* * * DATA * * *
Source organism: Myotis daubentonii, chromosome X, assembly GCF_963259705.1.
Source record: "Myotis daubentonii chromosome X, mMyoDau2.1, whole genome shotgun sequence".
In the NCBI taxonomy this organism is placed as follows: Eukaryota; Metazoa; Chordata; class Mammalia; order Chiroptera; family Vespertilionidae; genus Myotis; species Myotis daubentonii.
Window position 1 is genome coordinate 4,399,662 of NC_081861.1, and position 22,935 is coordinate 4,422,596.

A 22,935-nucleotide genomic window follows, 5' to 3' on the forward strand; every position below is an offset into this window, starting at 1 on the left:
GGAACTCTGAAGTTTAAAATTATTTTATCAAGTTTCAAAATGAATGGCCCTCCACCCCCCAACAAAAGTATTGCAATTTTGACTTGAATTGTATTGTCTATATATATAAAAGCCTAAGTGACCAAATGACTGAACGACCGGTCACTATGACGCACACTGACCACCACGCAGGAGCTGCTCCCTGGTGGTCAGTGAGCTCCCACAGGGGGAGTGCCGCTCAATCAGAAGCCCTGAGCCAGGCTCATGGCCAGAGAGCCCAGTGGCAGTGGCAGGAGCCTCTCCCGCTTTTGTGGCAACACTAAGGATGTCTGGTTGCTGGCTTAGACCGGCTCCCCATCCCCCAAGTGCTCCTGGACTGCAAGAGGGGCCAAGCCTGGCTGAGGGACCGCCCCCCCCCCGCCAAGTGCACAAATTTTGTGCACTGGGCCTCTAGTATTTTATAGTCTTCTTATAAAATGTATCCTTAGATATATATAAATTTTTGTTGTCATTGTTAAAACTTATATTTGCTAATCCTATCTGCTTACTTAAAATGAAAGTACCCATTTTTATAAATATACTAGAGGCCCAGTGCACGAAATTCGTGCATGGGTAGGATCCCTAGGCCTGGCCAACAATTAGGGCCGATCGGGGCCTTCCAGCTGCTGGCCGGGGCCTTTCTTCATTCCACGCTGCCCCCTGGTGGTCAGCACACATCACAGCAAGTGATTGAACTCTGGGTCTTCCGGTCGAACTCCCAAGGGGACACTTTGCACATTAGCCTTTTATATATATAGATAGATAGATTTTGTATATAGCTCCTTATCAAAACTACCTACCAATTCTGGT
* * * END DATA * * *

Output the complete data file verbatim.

Source organism: Myotis daubentonii, chromosome X, assembly GCF_963259705.1.
Source record: "Myotis daubentonii chromosome X, mMyoDau2.1, whole genome shotgun sequence".
In the NCBI taxonomy this organism is placed as follows: Eukaryota; Metazoa; Chordata; class Mammalia; order Chiroptera; family Vespertilionidae; genus Myotis; species Myotis daubentonii.
Window position 1 is genome coordinate 4,399,662 of NC_081861.1, and position 22,935 is coordinate 4,422,596.

A 22,935-nucleotide genomic window follows, 5' to 3' on the forward strand; every position below is an offset into this window, starting at 1 on the left:
GGAACTCTGAAGTTTAAAATTATTTTATCAAGTTTCAAAATGAATGGCCCTCCACCCCCCAACAAAAGTATTGCAATTTTGACTTGAATTGTATTGTCTATATATATAAAAGCCTAAGTGACCAAATGACTGAACGACCGGTCACTATGACGCACACTGACCACCACGCAGGAGCTGCTCCCTGGTGGTCAGTGAGCTCCCACAGGGGGAGTGCCGCTCAATCAGAAGCCCTGAGCCAGGCTCATGGCCAGAGAGCCCAGTGGCAGTGGCAGGAGCCTCTCCCGCTTTTGTGGCAACACTAAGGATGTCTGGTTGCTGGCTTAGACCGGCTCCCCATCCCCCAAGTGCTCCTGGACTGCAAGAGGGGCCAAGCCTGGCTGAGGGACCGCCCCCCCCCCGCCAAGTGCACAAATTTTGTGCACTGGGCCTCTAGTATTTTATAGTCTTCTTATAAAATGTATCCTTAGATATATATAAATTTTTGTTGTCATTGTTAAAACTTATATTTGCTAATCCTATCTGCTTACTTAAAATGAAAGTACCCATTTTTATAAATATACTAGAGGCCCAGTGCACGAAATTCGTGCATGGGTAGGATCCCTAGGCCTGGCCAACAATTAGGGCCGATCGGGGCCTTCCAGCTGCTGGCCGGGGCCTTTCTTCATTCCACGCTGCCCCCTGGTGGTCAGCACACATCACAGCAAGTGATTGAACTCTGGGTCTTCCGGTCGAACTCCCAAGGGGACACTTTGCACATTAGCCTTTTATATATATAGATAGATAGATTTTGTATATAGCTCCTTATCAAAACTACCTACCAATTCTGGT